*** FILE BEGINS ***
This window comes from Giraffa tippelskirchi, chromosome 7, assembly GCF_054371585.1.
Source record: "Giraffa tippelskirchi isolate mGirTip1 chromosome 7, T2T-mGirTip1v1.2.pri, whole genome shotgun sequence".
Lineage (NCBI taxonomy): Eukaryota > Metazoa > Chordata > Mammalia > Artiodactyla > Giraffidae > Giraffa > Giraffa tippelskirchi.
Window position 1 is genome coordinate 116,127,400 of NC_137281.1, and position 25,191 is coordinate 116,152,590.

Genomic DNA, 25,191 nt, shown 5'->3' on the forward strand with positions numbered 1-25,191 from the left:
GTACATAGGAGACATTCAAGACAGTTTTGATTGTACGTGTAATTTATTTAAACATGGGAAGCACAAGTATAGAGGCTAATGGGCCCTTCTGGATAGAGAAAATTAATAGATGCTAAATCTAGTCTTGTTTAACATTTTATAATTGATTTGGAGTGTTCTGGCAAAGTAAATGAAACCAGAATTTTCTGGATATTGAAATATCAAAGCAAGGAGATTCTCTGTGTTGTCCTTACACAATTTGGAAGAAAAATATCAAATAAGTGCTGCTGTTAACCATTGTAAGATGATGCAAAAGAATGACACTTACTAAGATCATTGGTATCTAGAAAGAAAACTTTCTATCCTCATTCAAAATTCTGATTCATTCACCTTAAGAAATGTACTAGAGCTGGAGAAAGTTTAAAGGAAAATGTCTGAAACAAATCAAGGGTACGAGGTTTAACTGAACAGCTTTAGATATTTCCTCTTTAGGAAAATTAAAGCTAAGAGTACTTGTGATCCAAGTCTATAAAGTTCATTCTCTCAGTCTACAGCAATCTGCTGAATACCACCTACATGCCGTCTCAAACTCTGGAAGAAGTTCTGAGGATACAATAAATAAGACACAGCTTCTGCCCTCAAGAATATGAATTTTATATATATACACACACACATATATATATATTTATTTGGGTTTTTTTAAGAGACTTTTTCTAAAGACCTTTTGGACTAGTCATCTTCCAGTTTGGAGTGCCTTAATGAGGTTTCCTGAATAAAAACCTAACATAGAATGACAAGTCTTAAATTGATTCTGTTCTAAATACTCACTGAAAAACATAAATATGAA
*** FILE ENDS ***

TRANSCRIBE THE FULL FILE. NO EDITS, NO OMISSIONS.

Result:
This window comes from Giraffa tippelskirchi, chromosome 7, assembly GCF_054371585.1.
Source record: "Giraffa tippelskirchi isolate mGirTip1 chromosome 7, T2T-mGirTip1v1.2.pri, whole genome shotgun sequence".
Lineage (NCBI taxonomy): Eukaryota > Metazoa > Chordata > Mammalia > Artiodactyla > Giraffidae > Giraffa > Giraffa tippelskirchi.
Window position 1 is genome coordinate 116,127,400 of NC_137281.1, and position 25,191 is coordinate 116,152,590.

Genomic DNA, 25,191 nt, shown 5'->3' on the forward strand with positions numbered 1-25,191 from the left:
GTACATAGGAGACATTCAAGACAGTTTTGATTGTACGTGTAATTTATTTAAACATGGGAAGCACAAGTATAGAGGCTAATGGGCCCTTCTGGATAGAGAAAATTAATAGATGCTAAATCTAGTCTTGTTTAACATTTTATAATTGATTTGGAGTGTTCTGGCAAAGTAAATGAAACCAGAATTTTCTGGATATTGAAATATCAAAGCAAGGAGATTCTCTGTGTTGTCCTTACACAATTTGGAAGAAAAATATCAAATAAGTGCTGCTGTTAACCATTGTAAGATGATGCAAAAGAATGACACTTACTAAGATCATTGGTATCTAGAAAGAAAACTTTCTATCCTCATTCAAAATTCTGATTCATTCACCTTAAGAAATGTACTAGAGCTGGAGAAAGTTTAAAGGAAAATGTCTGAAACAAATCAAGGGTACGAGGTTTAACTGAACAGCTTTAGATATTTCCTCTTTAGGAAAATTAAAGCTAAGAGTACTTGTGATCCAAGTCTATAAAGTTCATTCTCTCAGTCTACAGCAATCTGCTGAATACCACCTACATGCCGTCTCAAACTCTGGAAGAAGTTCTGAGGATACAATAAATAAGACACAGCTTCTGCCCTCAAGAATATGAATTTTATATATATACACACACACATATATATATATTTATTTGGGTTTTTTTAAGAGACTTTTTCTAAAGACCTTTTGGACTAGTCATCTTCCAGTTTGGAGTGCCTTAATGAGGTTTCCTGAATAAAAACCTAACATAGAATGACAAGTCTTAAATTGATTCTGTTCTAAATACTCACTGAAAAACATAAATATGAA